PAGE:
Specialty: Along with Antheil, Hedy Lamarr co-created a new communication system designed to guide torpedoes to their targets utilizing radio wave frequency “hopping” between transmitter and receiver at the same time.

Innovation: At the time (1942), she was awarded a patent for the communication system, though the US military rejected pursuing it. Long after this patent expired, however, the frequency hopping idea caught on to form the basis of WiFi, GPS, and Bluetooth.

Annie Easley: Rocket Scientist

1933 - 2011

Background: After reading an article about NACA, the National Advisory Committee for Aeronautics, and their need for people with strong math skills, Annie Easley applied to work at The Lab—a precursor to the NASA Glenn Research Center in Cleveland, OH. There, she sparked a decades-long career occupying tech roles from human computer, to computer programmer, to rocket scientist.

Specialty: At NASA, Easley became a skilled computer programmer—creating and implementing code used in energy-conversion systems and alternative power technology.

Innovation: Annie Easley’s work became critical to the development and ongoing programming of electric cars, space shuttles, and the Centaur upper-stage rocket. She’s also credited with innumerable contributions to race and gender rights and representation in the workplace—known throughout NASA and beyond as a committed Black woman teammate, ally, and mentor.

Lynn Conway: Computer Scientist

1938 - Present

Background: Despite being terminated by IBM in 1968 for coming out as transgender, Lynn Conway made numerous contributions to its emerging supercomputer technology during her tenure. She then re-entered the computer industry in “stealth mode,” with a conventionally female name and appearance, and spent the remainder of her career specializing in computer microchip technology.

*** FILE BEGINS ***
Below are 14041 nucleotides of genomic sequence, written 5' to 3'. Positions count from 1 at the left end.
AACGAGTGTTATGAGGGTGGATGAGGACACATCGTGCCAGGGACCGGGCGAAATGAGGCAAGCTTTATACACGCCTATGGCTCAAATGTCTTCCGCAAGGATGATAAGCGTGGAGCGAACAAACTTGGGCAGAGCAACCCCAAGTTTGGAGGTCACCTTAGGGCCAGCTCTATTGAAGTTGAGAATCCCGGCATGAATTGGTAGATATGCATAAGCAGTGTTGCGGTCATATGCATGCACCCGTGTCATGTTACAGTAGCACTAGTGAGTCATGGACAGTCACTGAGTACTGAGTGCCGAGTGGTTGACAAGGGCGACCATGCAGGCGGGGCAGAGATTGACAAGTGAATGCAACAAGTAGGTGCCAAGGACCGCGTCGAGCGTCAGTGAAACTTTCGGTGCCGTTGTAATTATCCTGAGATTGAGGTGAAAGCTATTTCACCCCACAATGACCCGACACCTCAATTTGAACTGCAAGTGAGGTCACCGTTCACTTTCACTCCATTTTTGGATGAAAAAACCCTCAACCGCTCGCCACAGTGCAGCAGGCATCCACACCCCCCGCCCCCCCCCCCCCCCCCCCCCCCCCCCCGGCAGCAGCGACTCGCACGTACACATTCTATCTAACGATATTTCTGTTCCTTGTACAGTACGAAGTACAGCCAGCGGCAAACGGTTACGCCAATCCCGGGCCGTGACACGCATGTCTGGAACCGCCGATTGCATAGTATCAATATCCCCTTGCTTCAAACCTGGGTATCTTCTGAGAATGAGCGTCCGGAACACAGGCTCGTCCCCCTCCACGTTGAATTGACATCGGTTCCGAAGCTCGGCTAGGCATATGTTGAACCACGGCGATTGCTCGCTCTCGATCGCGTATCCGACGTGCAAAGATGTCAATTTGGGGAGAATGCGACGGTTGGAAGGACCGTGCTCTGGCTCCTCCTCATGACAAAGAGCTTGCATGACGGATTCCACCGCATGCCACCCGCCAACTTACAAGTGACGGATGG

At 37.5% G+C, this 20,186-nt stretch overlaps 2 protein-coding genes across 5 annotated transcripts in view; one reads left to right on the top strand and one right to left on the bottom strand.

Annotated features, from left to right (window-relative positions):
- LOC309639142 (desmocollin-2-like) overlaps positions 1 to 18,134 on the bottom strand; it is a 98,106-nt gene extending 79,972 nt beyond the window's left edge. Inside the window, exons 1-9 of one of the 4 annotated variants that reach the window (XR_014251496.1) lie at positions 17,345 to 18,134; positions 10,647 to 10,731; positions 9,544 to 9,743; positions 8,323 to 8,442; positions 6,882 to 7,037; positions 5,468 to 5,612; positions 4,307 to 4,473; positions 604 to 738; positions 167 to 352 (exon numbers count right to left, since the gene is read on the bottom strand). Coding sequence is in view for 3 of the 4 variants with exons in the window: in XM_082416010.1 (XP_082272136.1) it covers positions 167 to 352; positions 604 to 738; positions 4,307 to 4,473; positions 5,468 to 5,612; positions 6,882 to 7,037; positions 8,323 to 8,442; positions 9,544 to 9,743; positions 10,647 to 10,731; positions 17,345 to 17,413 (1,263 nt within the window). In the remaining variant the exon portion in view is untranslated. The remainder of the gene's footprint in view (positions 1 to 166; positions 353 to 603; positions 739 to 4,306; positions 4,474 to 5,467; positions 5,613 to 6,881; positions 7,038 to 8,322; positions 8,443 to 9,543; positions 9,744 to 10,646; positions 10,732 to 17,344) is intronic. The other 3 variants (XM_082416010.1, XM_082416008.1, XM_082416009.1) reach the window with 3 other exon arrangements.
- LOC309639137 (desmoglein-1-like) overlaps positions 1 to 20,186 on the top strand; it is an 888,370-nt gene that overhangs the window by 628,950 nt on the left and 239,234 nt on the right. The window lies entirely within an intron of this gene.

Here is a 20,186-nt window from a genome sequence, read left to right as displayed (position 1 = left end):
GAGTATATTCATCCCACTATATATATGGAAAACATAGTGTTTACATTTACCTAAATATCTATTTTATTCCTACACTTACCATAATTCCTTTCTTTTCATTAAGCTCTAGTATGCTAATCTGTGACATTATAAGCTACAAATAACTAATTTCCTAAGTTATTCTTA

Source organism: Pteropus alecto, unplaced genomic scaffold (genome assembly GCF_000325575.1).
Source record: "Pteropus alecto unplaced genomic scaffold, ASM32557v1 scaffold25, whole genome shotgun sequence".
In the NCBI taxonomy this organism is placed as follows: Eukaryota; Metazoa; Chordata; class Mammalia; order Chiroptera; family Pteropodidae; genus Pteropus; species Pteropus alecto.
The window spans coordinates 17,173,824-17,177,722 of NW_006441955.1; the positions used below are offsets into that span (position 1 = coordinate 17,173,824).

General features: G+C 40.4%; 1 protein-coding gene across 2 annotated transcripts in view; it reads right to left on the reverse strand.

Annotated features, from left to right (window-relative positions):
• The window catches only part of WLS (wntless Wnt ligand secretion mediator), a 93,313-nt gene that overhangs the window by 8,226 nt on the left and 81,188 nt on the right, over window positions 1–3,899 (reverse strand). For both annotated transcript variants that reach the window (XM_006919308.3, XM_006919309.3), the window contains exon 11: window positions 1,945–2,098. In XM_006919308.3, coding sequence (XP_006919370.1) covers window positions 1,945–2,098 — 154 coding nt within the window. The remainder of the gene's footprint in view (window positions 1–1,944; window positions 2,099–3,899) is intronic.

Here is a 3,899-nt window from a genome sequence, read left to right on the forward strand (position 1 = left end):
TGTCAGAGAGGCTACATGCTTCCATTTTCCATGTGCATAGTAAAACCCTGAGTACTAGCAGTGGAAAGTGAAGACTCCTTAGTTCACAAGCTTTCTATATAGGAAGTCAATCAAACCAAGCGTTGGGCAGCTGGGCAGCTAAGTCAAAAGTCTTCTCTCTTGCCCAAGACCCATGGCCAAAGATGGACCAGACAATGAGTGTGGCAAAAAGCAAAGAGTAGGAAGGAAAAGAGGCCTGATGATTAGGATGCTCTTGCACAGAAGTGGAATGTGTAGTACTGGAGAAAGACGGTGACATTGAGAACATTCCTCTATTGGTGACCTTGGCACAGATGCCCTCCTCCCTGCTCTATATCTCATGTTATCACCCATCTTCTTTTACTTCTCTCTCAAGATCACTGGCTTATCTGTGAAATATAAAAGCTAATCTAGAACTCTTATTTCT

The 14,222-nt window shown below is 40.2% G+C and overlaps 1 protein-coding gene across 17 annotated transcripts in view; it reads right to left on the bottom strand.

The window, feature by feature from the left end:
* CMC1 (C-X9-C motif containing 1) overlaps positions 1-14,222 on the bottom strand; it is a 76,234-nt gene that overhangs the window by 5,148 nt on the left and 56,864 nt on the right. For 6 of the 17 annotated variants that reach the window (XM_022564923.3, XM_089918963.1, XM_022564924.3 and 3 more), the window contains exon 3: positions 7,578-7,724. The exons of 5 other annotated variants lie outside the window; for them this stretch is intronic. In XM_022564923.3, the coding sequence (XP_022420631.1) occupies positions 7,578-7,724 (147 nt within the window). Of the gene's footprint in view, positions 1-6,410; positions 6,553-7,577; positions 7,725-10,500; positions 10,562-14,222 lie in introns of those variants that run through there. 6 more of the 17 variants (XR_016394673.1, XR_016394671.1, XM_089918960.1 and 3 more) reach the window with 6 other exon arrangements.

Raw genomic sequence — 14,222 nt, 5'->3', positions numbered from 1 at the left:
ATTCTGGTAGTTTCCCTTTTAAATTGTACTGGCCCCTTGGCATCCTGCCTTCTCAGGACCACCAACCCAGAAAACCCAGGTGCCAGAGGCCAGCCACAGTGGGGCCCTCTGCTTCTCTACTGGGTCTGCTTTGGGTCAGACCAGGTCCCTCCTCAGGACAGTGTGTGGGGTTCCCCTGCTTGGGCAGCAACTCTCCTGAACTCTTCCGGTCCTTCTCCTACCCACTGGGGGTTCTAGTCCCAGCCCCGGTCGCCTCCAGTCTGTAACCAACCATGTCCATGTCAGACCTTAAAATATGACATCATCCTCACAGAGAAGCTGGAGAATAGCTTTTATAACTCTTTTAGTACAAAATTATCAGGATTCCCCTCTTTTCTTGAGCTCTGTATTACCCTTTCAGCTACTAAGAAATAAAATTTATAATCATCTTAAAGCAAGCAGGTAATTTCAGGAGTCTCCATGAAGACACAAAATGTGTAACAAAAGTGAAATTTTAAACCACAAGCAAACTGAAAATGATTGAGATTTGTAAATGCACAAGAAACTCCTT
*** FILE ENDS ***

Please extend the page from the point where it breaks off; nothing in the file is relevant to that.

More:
Specialty: Partnering with fellow engineer Carver Mead, Lynn Conway wrote the groundbreaking textbook, “Introduction to VLSI Systems,” which became the #1 chip designer’s handbook for years to come.

Innovation: Lynn created technology that greatly simplified the design and fabrication of complex microchips. Using her multiproject wafers (MPW) technology, she made it possible to pack multiple circuit designs from different sources into one microchip–greatly reducing cost and waste, and setting the standard for scalable design rules throughout the industry.

Why We Share Stories of Women in STEM

These five pioneers are not the only notable women in the history of tech—and nor are theirs the only stories worth telling. Noted and forgotten innovators alike have made critical, lasting contributions to the technology we use today and will rely upon for years to come.

By retelling the underrepresented stories we do know, however, we’re able to perceive the bigger picture of what tech is, what it can be, and — most importantly — who it’s for.

Learn more about the Grace Hopper Program Coding Bootcamp for women and nonbinary professionals.

Accessible Tech Education for Women and Non-Binary Students.

Explore the Grace Hopper Program at Fullstack Academy, an immersive software engineering course for women and non-binary students